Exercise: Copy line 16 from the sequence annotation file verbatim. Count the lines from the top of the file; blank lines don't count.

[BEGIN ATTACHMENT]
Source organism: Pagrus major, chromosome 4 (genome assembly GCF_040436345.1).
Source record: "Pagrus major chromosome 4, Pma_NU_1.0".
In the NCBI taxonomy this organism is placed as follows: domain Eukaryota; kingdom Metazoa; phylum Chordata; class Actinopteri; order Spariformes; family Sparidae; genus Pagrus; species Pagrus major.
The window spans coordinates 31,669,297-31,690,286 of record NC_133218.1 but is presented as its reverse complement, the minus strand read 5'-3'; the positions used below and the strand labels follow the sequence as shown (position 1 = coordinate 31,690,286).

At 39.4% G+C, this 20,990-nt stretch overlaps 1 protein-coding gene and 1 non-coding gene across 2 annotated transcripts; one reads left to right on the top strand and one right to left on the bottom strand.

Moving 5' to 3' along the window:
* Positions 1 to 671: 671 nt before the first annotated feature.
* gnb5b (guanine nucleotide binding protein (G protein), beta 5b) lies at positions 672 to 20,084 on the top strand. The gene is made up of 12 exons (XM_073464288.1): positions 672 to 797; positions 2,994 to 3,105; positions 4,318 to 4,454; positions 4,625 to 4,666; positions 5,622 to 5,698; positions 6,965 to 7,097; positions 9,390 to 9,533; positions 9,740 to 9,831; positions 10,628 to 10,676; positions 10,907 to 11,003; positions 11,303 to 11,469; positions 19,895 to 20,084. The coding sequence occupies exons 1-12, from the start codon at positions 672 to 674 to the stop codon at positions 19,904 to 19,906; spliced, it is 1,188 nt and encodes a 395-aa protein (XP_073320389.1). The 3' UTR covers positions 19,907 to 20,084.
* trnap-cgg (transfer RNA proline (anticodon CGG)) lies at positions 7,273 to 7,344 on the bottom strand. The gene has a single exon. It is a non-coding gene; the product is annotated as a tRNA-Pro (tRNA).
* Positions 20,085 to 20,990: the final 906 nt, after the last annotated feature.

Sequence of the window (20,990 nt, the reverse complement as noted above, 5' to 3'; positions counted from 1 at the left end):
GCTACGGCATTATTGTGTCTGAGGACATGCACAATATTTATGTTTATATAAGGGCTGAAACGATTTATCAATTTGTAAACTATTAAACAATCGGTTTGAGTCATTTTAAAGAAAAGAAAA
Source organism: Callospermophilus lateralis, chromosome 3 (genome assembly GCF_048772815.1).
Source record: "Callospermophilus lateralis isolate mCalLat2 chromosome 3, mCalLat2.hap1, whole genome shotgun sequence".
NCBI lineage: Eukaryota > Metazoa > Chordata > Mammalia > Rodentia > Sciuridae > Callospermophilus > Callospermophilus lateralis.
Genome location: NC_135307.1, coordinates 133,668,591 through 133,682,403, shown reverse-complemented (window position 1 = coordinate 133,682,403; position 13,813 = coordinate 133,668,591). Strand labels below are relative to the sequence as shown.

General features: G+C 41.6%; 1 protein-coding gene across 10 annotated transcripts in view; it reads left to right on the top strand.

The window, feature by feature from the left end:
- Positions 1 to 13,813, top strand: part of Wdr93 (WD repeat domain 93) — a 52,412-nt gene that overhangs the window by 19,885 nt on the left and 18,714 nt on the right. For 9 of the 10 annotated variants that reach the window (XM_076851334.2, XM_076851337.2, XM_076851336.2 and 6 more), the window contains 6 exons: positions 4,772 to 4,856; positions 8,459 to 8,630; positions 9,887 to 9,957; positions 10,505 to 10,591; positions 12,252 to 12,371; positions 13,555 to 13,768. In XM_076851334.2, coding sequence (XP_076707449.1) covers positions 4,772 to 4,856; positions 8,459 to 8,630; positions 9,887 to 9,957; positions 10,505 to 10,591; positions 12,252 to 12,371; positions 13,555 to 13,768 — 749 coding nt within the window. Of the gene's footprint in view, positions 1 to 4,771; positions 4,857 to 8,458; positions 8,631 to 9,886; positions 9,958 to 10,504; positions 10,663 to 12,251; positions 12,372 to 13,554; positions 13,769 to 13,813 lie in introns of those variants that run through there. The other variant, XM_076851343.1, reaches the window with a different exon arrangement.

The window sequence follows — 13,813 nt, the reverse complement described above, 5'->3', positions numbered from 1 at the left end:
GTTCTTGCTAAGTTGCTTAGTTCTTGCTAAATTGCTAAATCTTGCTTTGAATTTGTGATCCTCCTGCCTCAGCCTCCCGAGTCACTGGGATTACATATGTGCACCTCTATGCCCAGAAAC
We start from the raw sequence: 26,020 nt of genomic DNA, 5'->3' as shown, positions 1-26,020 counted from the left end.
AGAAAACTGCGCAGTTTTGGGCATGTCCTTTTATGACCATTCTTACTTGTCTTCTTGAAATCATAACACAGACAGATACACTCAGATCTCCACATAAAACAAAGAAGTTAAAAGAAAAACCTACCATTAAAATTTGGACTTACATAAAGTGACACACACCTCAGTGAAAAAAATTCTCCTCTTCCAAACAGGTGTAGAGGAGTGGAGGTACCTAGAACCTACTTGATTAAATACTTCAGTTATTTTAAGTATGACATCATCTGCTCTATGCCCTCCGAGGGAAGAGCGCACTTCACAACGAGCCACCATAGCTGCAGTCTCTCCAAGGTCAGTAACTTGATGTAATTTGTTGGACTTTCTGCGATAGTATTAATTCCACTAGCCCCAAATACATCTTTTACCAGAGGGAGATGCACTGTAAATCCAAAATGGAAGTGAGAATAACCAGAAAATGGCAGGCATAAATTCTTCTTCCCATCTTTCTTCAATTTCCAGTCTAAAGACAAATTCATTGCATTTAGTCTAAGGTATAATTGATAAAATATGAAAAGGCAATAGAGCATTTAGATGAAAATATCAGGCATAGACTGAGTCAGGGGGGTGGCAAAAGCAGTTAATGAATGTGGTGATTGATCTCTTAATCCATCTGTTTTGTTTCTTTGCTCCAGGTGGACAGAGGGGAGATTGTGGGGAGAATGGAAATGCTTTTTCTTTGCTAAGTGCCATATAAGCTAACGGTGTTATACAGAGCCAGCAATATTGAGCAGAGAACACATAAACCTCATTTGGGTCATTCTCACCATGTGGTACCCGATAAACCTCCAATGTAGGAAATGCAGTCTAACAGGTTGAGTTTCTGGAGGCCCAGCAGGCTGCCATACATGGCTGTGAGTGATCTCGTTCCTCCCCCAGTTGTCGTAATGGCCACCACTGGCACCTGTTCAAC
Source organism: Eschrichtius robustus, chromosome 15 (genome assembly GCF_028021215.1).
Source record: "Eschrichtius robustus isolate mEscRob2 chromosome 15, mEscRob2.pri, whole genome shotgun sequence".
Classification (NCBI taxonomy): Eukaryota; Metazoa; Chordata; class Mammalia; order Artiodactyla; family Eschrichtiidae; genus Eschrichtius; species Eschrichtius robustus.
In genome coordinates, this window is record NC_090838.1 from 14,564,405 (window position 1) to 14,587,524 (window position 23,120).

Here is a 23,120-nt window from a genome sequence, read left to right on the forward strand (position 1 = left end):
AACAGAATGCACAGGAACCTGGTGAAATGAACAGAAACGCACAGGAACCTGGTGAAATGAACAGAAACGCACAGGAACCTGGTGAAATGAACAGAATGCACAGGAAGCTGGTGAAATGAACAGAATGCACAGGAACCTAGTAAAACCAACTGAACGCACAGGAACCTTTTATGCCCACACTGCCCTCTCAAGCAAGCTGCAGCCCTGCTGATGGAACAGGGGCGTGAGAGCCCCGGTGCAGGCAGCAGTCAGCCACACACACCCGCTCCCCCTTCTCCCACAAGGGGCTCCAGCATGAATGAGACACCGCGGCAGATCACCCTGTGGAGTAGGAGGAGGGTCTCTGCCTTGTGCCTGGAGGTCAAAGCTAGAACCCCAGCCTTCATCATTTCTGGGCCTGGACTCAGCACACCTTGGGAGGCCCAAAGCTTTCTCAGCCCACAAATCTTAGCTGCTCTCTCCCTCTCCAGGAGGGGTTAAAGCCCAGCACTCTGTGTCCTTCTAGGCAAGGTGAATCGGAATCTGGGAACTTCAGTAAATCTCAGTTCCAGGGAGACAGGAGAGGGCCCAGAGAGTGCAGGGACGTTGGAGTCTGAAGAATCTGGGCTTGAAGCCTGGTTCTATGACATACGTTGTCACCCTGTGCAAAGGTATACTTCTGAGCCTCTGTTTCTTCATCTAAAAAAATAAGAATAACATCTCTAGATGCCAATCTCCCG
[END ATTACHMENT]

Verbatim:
Genome location: NC_135307.1, coordinates 133,668,591 through 133,682,403, shown reverse-complemented (window position 1 = coordinate 133,682,403; position 13,813 = coordinate 133,668,591). Strand labels below are relative to the sequence as shown.